To lower the penalties for a carry concealed weapon charge, there are a number of variables taken into consideration. These include your criminal history, your character as well as the details of the case. It is critical to have a skilled attorney that understands your background and who is familiar with navigating the system. Your attorney at Lee Law Firm will advise you in this process and fervently fight for you whether your case goes to trial or the goal is to decrease your penalties.

    • What are common reasons people get charged with violating the carry conceal law?

      Transporting Incorrectly

      – While many believe that a firearm can be transported in the glove box or the center console of their vehicle, doing so results in a violation.

      In State v. Fisher, 2006 WI 44, 290 Wis. 2d 121, 714 N.W.2d 495, the Wisconsin Supreme Court held that only in extraordinary circumstances does an individual carrying a concealed weapon in a vehicle demonstrate that his interest in the state constitutional right to keep and bear arms for security substantially outweighs the state’s interest in prohibiting that individual from carrying a concealed weapon in his motor vehicle. Therefore, the individual’s right to possess a firearm under the state and federal constitutions is not violated when the State prosecutes an individual for carrying such a firearm when it is concealed in their car.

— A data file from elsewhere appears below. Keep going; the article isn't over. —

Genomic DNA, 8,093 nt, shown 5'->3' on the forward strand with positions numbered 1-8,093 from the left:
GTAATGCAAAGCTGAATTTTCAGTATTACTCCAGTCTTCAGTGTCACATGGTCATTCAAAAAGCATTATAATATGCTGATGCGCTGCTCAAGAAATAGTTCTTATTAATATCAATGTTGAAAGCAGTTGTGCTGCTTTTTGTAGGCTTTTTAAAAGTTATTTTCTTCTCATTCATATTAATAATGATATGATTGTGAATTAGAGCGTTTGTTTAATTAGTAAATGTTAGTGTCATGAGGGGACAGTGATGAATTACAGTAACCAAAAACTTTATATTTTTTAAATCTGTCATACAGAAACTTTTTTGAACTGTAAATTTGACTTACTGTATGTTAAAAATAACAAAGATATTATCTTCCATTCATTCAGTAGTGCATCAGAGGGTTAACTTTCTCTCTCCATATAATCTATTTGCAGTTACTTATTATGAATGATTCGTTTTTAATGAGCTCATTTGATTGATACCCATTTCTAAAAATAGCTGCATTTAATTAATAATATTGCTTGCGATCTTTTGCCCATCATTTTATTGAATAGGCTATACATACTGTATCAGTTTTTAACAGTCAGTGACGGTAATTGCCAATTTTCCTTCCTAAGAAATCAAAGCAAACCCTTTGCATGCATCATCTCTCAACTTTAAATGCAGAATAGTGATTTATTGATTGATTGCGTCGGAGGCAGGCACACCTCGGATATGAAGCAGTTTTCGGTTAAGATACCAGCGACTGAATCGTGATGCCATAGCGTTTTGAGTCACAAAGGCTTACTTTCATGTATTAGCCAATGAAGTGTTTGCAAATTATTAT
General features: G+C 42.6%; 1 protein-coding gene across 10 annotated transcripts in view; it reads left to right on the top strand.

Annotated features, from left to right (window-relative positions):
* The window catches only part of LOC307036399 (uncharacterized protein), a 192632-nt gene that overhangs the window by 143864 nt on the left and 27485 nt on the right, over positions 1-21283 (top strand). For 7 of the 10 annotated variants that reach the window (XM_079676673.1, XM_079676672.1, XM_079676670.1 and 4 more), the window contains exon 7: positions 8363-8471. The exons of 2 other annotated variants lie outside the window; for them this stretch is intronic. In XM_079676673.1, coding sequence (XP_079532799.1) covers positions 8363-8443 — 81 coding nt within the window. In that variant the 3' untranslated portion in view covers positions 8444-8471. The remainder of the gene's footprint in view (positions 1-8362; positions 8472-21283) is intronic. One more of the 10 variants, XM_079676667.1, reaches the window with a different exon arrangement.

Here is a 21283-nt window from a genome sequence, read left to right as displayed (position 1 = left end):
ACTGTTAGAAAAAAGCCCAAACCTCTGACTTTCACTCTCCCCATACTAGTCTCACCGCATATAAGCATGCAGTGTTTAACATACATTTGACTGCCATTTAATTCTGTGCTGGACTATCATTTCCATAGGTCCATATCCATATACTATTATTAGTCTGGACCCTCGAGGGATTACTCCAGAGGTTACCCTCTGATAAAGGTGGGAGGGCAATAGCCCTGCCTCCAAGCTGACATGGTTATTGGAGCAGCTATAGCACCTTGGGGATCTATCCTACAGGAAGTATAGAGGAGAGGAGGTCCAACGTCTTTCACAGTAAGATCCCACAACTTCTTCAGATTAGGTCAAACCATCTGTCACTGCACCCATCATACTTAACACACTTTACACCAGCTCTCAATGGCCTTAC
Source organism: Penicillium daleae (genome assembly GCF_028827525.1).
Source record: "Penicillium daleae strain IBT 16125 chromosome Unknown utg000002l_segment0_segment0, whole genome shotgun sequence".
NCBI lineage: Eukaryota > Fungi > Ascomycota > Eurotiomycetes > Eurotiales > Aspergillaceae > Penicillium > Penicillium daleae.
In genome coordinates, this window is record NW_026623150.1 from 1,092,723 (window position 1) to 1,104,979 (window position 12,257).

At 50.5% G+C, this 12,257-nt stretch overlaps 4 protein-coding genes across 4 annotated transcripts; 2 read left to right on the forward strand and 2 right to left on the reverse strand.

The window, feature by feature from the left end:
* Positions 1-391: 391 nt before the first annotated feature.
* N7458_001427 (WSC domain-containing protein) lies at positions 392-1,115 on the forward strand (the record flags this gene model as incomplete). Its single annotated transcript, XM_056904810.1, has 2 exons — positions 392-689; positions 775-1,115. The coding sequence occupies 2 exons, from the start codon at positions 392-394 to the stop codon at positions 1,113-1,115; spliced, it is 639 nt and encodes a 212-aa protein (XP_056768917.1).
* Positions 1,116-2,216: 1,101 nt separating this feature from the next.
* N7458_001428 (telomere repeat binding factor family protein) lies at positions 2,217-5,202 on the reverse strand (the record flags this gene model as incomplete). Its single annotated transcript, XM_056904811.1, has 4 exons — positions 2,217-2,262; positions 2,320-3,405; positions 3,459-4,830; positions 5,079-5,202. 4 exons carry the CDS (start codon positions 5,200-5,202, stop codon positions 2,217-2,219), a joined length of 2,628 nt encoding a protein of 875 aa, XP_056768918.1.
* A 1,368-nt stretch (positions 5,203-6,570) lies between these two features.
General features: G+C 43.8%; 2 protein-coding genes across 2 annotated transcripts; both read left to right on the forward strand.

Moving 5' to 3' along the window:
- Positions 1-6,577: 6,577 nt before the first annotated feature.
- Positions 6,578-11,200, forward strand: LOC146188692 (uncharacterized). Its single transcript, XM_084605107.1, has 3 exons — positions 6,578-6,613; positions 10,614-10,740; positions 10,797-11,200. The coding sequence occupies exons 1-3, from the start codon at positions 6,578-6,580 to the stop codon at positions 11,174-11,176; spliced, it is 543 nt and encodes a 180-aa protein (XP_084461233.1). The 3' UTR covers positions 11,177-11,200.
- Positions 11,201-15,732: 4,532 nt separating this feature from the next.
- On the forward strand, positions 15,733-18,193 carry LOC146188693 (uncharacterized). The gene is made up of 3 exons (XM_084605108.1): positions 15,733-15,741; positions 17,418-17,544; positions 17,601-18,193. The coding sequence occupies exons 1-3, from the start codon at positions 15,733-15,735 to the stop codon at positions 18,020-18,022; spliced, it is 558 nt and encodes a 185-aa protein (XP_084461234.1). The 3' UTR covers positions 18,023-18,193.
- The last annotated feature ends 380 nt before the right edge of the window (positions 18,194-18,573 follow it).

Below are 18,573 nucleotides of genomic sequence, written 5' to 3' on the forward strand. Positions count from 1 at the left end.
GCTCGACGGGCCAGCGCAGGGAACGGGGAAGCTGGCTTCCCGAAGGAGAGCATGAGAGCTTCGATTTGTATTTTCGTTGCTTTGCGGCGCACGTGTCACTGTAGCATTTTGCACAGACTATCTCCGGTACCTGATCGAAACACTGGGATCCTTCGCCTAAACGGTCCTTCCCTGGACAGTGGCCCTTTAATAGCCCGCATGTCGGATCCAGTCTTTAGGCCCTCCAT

However, the safe transport statute expressly permits the transportation of a firearm in a vehicle, so long as the firearm is either unloaded or is a handgun. Wis. Stat. § 167.31(2)(b)1. This statute provides that “no person may place, possess, or transport a firearm … in or on a vehicle, unless … The firearm is unloaded or is a handgun.”

      In State v. Walls, 190 Wis. 2d 65, 526 N.W.2d 765 (Ct. App. 1994), the court recognized (but did not hold) that the transportation of a firearm in a vehicle when in compliance with the safe transport statute does not constitute “going armed” with a concealed weapon.

      This means that conduct authorized by the safe transport statute, such as transporting a handgun, appears to be prohibited by the statute banning the carrying of a concealed weapon. This seems conflicting and raises a significant question as to whether the carrying a concealed weapon statute actually provides fair notice of its prohibitions to an ordinary person who transports a firearm inside a vehicle.